After nearly two decades of consistent ineptitude, the Detroit Tigers captured lightning in a bottle and won 76 of their first 112 games in 2006. They rebounded from a historic collapse that saw a division crown slip away to the Minnesota Twins by going 7-1 in the first two round of the playoffs. Unfortunately they fell short against the St. Louis Cardinals in the World Series, remembered for a plague of errors from the mound.
In 2011 the Tigers began a stretch of excellence, winning the AL Central in four straight campaigns and making the ALCS three times. Jim Leyland’s crew also suffered a humiliating sweep at the hands of the San Francisco Giants in 2012 World Series. The success was appreciated in Detroit, but it was tempered by the realization that immense talent and big-time spending never led to baseball’s ultimate prize.
Future Hall of Famers Miguel Cabrera, Victor Martinez and Justin Verlander haven’t been able to win a World Series, even when complemented by players like Max Scherzer, Prince Fielder and Rick Porcello.
The Tigers have failed to make the postseason in each of the two seasons. Longtime owner Mike Illitch, who wanted nothing more than to win a World Series, died in February without seeing that dream become a reality. Heavily invested in older players with massive contracts, they were expected to rebuild during the offseason. Instead, they kept their core and appear to be giving it one last shot.
This year, it’s all or nothing. The Tigers’ window may have already closed but they’re trying their damnedest to slip through the smallest crack.
A common theme running through these fruitful yet ultimately unsatisfying years has been a shaky bullpen. In 2014, that issue was compounded by manager Brad Ausmus’ mismanagement in playoffs against Baltimore. The search for a reliable closer has been exasperating. And it continues.
Francisco Rodriguez, then 34, performed capably in 2016, saving 44 games while posting a 3.24 ERA and 1.131 WHIP. This year, he’s been an abject disaster.
Rodriguez, he of the 89 mph fastball, is 1-4 with a 8.49 ERA and 2.057 WHIP. This past weekend he blew saves against Oakland on consecutive days. Ausmus, whose fierce loyalty to his veterans oftentimes comes at expense of the team’s greater good, allowed two wins to become losses.
Everyone could see Rodriguez is a problem. And everyone could see there were viable solutions within the bullpen. For Tigers fans who have been burned so often by inadequate closing, the continued inaction was tantamount to a slap in the face.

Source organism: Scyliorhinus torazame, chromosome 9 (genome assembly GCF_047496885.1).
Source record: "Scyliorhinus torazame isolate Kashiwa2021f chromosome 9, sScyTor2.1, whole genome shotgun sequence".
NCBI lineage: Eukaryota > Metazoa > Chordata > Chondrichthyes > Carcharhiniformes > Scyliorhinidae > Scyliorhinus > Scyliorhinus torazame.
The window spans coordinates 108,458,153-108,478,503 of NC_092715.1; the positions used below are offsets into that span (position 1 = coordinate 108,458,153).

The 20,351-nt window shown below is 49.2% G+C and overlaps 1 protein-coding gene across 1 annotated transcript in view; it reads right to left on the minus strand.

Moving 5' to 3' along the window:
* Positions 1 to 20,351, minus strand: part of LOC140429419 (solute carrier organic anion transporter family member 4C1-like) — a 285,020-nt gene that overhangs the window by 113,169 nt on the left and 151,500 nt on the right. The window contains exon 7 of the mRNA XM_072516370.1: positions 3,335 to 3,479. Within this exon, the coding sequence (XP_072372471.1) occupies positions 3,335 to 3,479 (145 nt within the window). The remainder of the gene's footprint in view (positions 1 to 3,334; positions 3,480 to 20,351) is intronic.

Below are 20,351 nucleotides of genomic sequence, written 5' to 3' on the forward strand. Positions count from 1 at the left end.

Then, a small miracle happened. Ausmus finally did the obvious and installed left-handed Justin Wilson in the role while demoting Rodriguez. Wilson has been unhittable this year (1.23 ERA, 0.545 WHIP and 15.1 K/9). Optically, he has closer stuff.
A bullpen shakeup in mid-May is not the stuff of front-page news. But it’s a cure for the indigestion Tigers fans have suffered with for nearly a decade. Once the shock wears off, three thoughts emerge.
First, Rodriguez should be placed as far away from high-leverage situations as humanly possible, his legacy notwithstanding. Second, Rodriguez’s high-profile failures have obscured the fact the Tigers bullpen, as a whole, is above-average.
Shane Green (1.38 ERA), Blaine Hardy (2.00) and Alex Wilson (2.08) have all been excellent. At the very least, Wilson and Green should be seen as the next men up should the newly installed lefty falter.
Finally, Ausmus and the Tigers brain trust may have finally grasped that it’s now or never. The margin for error is minuscule. At 16-15, the team has hung in there despite injuries to Cabrera and J.D. Martinez, who has yet to play. The Cleveland Indians will surely put it together at some point and win at least 85 games. But the Tigers have the offensive firepower and starting pitching to contend. Verlander is buoyed by a trio of young arms (Michael Fulmer, Daniel Norris and Matthew Boyd) progressing ahead of schedule.
The elephant in the room has been addressed, and it was addressed before significant damage had been done. Give credit where credit is due. Let bygones be bygones. The future is now — because the real future looks bleak.